16 October, 2015

Chickens are not that fragile.

Ah, fall, when new livestock owners panic at the thought of cold weather and break out the heavy duty plastic. I was there a few years back, so I have some sympathy for you, but my learnings, let me show you them.

Chickens are not that fragile, y’all. Provided they can stay dry, they will do just fine roosting in the open air. Most of ours sleep in the barn rafters, a few go sleep in the trees. Before that they roosted in the run the geese currently occupy, which is open air except for the roof. We have never yet lost a chicken to winter cold, not even during the periodic polar vortices that swoop down from the north.

If you’re living way up north, windbreaks become necessary, but you still shouldn’t hermetically seal your barn or chicken house. Damp conditions arising from their own respiration will give chickens (and goats and sheep) pneumonia. If they’ve been living outside, your livestock are well-adapted to handling the weather. Make sure they have food, water, and a way to stay dry and they’ll be just fine. Honestly.

Remember that up until very, very recently nobody considered a chicken a pet. Their bodies are well adapted to outside conditions, and honestly if they can’t handle living like actual chickens you’re better off without them. Certainly don’t breed any bird that can’t deal with the very basics of chicken life. You aren’t doing its offspring or their future owners any favors.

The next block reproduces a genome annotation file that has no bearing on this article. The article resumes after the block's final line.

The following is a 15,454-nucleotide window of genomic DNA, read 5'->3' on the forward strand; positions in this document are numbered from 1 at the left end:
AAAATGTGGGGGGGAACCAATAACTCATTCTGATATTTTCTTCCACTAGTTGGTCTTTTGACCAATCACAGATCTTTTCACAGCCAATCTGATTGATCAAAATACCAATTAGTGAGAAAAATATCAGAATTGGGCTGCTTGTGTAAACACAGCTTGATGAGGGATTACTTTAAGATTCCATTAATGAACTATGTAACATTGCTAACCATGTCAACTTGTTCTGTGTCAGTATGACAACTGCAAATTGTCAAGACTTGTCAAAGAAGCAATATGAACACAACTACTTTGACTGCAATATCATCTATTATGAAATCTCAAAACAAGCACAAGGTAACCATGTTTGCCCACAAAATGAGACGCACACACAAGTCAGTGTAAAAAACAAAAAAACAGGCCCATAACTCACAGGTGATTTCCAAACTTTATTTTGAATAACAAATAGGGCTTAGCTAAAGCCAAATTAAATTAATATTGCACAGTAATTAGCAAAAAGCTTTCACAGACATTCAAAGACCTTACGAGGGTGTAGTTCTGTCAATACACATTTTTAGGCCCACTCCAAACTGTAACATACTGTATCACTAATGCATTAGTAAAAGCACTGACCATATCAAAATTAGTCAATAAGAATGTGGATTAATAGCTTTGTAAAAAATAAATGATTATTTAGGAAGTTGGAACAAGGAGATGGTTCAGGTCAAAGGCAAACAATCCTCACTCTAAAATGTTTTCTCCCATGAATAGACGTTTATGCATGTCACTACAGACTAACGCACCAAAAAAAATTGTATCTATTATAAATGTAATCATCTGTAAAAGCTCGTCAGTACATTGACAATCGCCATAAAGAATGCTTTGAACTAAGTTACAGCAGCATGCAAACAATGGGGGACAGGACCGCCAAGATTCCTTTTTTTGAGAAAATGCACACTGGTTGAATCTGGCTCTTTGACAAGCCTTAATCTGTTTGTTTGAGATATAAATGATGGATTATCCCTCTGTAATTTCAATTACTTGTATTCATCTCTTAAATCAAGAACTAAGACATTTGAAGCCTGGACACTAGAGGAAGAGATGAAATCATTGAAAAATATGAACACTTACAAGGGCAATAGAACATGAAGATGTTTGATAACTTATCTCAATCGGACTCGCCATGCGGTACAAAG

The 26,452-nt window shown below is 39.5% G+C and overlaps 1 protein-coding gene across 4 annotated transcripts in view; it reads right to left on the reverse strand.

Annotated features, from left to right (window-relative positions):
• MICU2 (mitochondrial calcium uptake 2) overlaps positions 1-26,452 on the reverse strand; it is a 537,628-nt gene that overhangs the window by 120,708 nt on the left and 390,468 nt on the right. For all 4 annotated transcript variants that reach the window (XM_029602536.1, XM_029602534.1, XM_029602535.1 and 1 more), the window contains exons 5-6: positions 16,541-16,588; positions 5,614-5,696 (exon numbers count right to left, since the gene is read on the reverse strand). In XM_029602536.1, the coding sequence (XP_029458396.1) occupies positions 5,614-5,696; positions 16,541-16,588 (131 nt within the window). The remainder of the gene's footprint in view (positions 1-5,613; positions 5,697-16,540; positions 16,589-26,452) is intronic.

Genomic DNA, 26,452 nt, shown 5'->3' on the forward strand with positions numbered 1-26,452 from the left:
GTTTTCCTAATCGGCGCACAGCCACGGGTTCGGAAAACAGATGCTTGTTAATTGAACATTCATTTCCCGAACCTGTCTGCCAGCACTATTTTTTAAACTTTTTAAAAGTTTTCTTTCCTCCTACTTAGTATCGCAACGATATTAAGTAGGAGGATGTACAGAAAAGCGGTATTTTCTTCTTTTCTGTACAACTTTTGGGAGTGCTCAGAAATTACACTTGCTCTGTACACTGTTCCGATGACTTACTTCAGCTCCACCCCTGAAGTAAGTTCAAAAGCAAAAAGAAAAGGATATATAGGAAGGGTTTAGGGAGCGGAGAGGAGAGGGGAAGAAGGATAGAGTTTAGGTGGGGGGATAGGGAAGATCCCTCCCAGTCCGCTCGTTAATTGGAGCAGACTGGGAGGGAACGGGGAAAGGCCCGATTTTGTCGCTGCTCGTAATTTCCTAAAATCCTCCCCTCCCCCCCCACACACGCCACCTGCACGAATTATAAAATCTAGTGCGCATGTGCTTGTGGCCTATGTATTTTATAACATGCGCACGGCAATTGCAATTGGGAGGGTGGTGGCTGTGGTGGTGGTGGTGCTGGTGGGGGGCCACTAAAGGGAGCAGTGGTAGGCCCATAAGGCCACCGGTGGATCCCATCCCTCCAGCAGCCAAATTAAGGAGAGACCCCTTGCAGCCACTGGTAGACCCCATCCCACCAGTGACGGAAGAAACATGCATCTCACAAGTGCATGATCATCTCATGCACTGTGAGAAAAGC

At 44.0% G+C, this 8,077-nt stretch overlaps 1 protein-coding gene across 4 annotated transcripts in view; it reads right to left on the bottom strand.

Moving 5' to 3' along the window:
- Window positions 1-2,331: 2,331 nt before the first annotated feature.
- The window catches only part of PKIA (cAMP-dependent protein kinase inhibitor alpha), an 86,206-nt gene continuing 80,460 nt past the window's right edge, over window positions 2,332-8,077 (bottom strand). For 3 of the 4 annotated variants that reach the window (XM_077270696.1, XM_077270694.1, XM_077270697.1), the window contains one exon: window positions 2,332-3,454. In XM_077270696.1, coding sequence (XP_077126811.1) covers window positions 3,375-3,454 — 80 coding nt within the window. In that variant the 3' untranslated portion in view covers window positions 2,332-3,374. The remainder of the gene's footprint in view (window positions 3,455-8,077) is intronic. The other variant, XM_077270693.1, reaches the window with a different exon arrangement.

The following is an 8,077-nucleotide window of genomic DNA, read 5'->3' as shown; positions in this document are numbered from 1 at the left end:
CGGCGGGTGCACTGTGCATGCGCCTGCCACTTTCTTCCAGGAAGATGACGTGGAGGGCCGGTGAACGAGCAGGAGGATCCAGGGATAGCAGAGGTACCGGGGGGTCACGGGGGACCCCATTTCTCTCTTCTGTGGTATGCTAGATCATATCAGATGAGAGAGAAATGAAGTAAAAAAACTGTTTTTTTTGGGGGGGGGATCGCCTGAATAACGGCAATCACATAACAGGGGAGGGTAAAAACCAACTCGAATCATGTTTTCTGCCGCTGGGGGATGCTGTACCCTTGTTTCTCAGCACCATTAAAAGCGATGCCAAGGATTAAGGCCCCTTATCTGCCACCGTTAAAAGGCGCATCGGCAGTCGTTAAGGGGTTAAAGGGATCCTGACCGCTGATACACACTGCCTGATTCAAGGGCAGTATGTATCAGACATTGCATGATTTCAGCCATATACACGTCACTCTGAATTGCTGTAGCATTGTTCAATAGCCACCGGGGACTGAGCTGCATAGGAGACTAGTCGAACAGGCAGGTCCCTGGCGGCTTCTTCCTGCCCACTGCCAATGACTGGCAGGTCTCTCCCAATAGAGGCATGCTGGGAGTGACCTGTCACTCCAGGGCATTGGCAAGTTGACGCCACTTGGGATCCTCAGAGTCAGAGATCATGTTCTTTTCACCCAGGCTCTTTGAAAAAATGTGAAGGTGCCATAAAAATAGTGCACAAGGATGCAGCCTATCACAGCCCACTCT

But above all, remember: ventilation is more important than a totally sealed, draft-free chicken coop. Don’t make your comfort more important than the actual needs of your chickens. Sealing up their house is about what makes you feel good, not what keeps a chicken healthy and happy.

A good roof, lots of food, and available water are all you need to see chickens through the winter. They’ll be fine, I promise.

4 September, 2015

The Next Generation of Chickens

On Monday our black game hen, a native born resident of the Manor, brought eight little puffballs on legs out to see the world.

image

A black hen with black skin and five little black and white chicks plus three little yellow chicks with brown stripes on their backs. They're kicking through waste hay in an area where I just planted fall wheat because of course they are.

We are happy to see these little guys, and hope a good chunk of them survive (free ranging leads to high mortality levels for baby chickens). Both their parents were hatched here, hardy survivors of everything the piedmont has thrown at them from foxes to parasites. They represent the next step in my quest to be the world’s laziest chicken keeper with a flock of hardy, wily birds who need very little from me to thrive and live as chickens are meant to live: roaming around eating seeds and bugs and greenery, dust bathing and sunbathing instead of penned up and dealing with commercial food and accumulations of their own waste. Furthermore, they’re integral parts of our soil improvement plan (as I’ve mentioned before).